pp. 301-305
Author(s):  
Thomas Iype ◽  
Dileep Ramachandran ◽  
Praveen Panicker ◽  
Sunil D ◽  
Manju Surendran ◽  
...  

Worldwide stroke care was affected by COVID 19 pandemic and the majority of the literature was on ischemic stroke. Intracerebral hemorrhage (ICH) accounts for about one-fourth of strokes worldwide and has got high mortality and morbidity. We aimed to study the effect of the Pandemic on ICH outcomes and flow metrics during the first wave compared to the pre-pandemic period and how that experience was made used in managing ICH during the second wave. Ours was a single-center observational study, where consecutive patients with non-COVID spontaneous ICH aged more than 18 years who presented within 24 hours of last seen normal were included in the study. We selected the months of June, July, and August in 2021 as the second wave of the pandemic, the same months in 2020 as the first wave of the pandemic, and the same months in 2019 as the pre-pandemic period. We compared the 3-month functional outcomes, in hospital mortality and workflow metrics during the three time periods. We found poor three-month functional outcomes and higher hospital mortality during the first wave of the COVID 19 pandemic, which improved during the second wave. In-hospital time metrics measured by the door to CT time which was delayed during the first wave improved to a level better than the pre-pandemic period during the second wave. ICH volume was more during the first and second waves compared to the pre-pandemic period. Other observations of our study were younger age during the second wave and higher baseline systolic BP at admission during both pandemic waves. Our study showed that functional outcomes and flow metrics in ICH care improved during the second wave of the pandemic through crucial re-organization of hospital stroke workflows. We are sharing this experience because we may have to do further rearrangements in future as the upcoming times are challenging due to new variants emerging.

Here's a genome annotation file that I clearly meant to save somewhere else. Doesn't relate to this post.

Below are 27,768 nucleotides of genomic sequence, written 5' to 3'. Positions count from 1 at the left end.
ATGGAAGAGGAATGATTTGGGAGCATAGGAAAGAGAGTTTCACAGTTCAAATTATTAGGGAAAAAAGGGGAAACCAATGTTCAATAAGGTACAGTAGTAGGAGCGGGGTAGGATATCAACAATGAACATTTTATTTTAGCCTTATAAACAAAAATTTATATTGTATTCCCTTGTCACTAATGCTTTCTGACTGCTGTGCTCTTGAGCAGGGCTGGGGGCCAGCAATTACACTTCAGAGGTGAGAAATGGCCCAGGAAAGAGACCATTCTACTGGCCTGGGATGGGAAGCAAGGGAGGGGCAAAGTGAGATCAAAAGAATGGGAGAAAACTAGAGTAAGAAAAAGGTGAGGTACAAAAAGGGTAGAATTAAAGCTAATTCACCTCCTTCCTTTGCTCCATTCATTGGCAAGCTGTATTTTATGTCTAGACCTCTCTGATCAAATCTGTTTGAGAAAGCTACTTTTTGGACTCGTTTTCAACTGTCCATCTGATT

Author(s):  
Maria Elena Laino ◽  
Elena Generali ◽  
Tobia Tommasini ◽  
Giovanni Angelotti ◽  
Alessio Aghemo ◽  
...  

IntroductionIdentifying SARS-CoV-2 patients at higher risk of mortality is crucial in the management of a pandemic. Artificial intelligence techniques allow to analyze big amount of data to find hidden patterns. We aimed to develop and validate a mortality score at admission for COVID-19 based on high-level machine learning.Material and methodsWe conducted a retrospective cohort study on hospitalized adults COVID-19 patients between March and December 2020. The primary outcome was in-hospital mortality. A machine learning approach on vital parameters, laboratory values, and demographic features was applied to develop different models. Then, a feature importance analysis was performed to reduce the number of variables included in the model, to develop a risk score with good overall performance, that was finally evaluated in terms of discrimination and calibration capabilities. All results underwent cross-validation.Results1,135 consecutive patients (median age 70 years, 64% males) were enrolled, 48 patients were excluded, the cohort was randomly divided in training (760) and test (327). During hospitalization, 251 (22%) patients died. After feature selection, the best performing classifier was random forest (AUC 0.88±0.03). Based on the relative importance of each variable, a pragmatic score was developed, showing good performances (AUC 0.85, ±0.025), and three levels were defined that correlated well with in-hospital mortality.ConclusionsMachine learning techniques were applied in order to develop an accurate in-hospital mortality risk score for COVID-19 based on ten variables. The application of the proposed score has utility in clinical settings to guide the management and prognostication of COVID-19 patients.